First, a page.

May 2013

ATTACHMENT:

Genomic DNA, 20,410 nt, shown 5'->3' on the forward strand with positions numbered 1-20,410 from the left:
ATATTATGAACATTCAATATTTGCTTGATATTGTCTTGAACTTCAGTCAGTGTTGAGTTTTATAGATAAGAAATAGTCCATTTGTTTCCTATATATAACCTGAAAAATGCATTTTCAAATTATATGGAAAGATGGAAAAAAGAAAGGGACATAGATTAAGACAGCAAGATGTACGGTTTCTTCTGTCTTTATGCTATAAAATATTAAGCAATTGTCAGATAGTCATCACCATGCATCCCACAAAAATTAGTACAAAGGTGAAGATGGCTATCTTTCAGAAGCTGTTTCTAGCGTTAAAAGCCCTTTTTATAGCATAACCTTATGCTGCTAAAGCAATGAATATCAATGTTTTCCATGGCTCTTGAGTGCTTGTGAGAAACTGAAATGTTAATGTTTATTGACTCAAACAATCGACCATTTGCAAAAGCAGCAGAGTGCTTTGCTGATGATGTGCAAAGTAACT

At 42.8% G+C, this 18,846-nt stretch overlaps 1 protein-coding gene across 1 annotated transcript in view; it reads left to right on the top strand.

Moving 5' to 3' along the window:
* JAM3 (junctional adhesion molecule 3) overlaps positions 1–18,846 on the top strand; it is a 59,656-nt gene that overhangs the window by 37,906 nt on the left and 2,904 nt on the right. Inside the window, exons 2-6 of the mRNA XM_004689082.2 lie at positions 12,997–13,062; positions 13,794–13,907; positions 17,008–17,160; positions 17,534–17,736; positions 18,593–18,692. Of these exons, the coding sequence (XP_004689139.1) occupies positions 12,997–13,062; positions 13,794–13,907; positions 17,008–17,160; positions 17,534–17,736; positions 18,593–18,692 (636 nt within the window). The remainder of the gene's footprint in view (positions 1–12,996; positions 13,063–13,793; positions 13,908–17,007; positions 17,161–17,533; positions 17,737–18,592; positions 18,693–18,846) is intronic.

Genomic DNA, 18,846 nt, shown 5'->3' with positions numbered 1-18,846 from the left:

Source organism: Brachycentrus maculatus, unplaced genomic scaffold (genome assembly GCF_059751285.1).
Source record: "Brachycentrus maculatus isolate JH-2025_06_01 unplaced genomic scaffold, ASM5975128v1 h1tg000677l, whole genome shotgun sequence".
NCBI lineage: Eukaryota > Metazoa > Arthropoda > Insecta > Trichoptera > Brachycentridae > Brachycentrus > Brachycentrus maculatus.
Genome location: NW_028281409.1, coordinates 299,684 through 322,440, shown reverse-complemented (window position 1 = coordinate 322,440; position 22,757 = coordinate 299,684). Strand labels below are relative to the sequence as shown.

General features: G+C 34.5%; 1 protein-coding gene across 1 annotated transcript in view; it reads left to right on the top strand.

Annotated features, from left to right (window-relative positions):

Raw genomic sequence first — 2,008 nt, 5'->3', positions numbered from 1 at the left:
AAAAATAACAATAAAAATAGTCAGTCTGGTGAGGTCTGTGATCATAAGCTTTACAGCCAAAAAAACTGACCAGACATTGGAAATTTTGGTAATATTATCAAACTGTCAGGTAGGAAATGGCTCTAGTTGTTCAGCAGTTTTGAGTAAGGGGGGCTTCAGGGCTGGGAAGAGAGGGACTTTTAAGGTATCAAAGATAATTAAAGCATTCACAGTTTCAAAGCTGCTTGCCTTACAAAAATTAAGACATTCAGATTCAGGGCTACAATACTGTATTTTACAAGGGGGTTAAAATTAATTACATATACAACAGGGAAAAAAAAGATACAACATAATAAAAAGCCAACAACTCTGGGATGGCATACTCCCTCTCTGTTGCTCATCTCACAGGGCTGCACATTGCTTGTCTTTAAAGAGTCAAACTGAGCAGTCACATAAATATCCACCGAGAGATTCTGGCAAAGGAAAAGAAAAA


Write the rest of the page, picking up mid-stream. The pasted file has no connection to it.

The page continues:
Professor Carman is a great guy, and that doesn't imply that he is not a fantastic professor (in fact he is), therefore I always wondered in the past couple of months why nobody had ever reviewed him since 2007. As I was attempting to write this review, I suddenly realized the challenges: Firstly, Professor Carman (after these 5 long years) still is an engaging lecturer: He is witty, humorous, a-library-of-interesting-examples, and of course very knowledgeable what he teaches. Sadly, his previous reviewers have already said those good things about him. And yes, he goes on tangents sometimes, either to give you one of the aforementioned examples or to (politely) respond to a student's (half of the times relevant and insightful) question. Unfortunately this has also been mentioned by my predecessors. In general, his lectures consist of: him talking plus Q&A sessions with a mixture of debates and anecdotes. If you have fetishism of highly "structured", professor-"dominated", "normalized" lectures, with little or none "deviation" from the textbooks, look elsewhere. If you don't, this is the most fascinating course you can take in the philosophy department(s), and I sincerely hope that you will enjoy it as much as I did. This, however, is the second challenge: It so easily attains the "great course" title that I find it difficult to articulate why it deserves it. Well: 1) The course material was (pleasantly) different from anything you would read in an orthodox philosophy course, in other words, "radical". Hence if you were, like me, frustrated about the stuff philosophers said before Nietzsche, you would probably find what Heidegger and Foucault said refreshing and liberating, and perhaps at the end of the semester feel frustrated again for a different reason. 2) This course seemed to attract a group of intelligent and well-read students, and risk-takers (like me) who didn't know anything about the topic but stubbornly decided to stay simply because Heidegger+Foucault+Kuhn+Carman were awesome. The classroom environment was therefore slightly competitive yet the atmosphere was perfect for learning. If you were up for the challenge you would learn a ton. To address a few concerns before I end this (ridiculously long) review: 1) Professor Carman is not a particularly harsh grader and the assignments are pretty straight-forward. What hinders you from getting an easy A is that you have to write much better than Heidegger and Foucault about what they intended to talk about after reading their writings and therefore getting confused about what they intended to talk about (<-- this is how they write by the way). 2) Don't panic if you didn't do well in your first essay. It gets better as you become more familiar with the language and literature. 3) Professor Carman is, as I said at the beginning, a nice guy. There is no need to feel intimidated to talk to him during office hours. But you do need to be prepared in order to get the most out of it.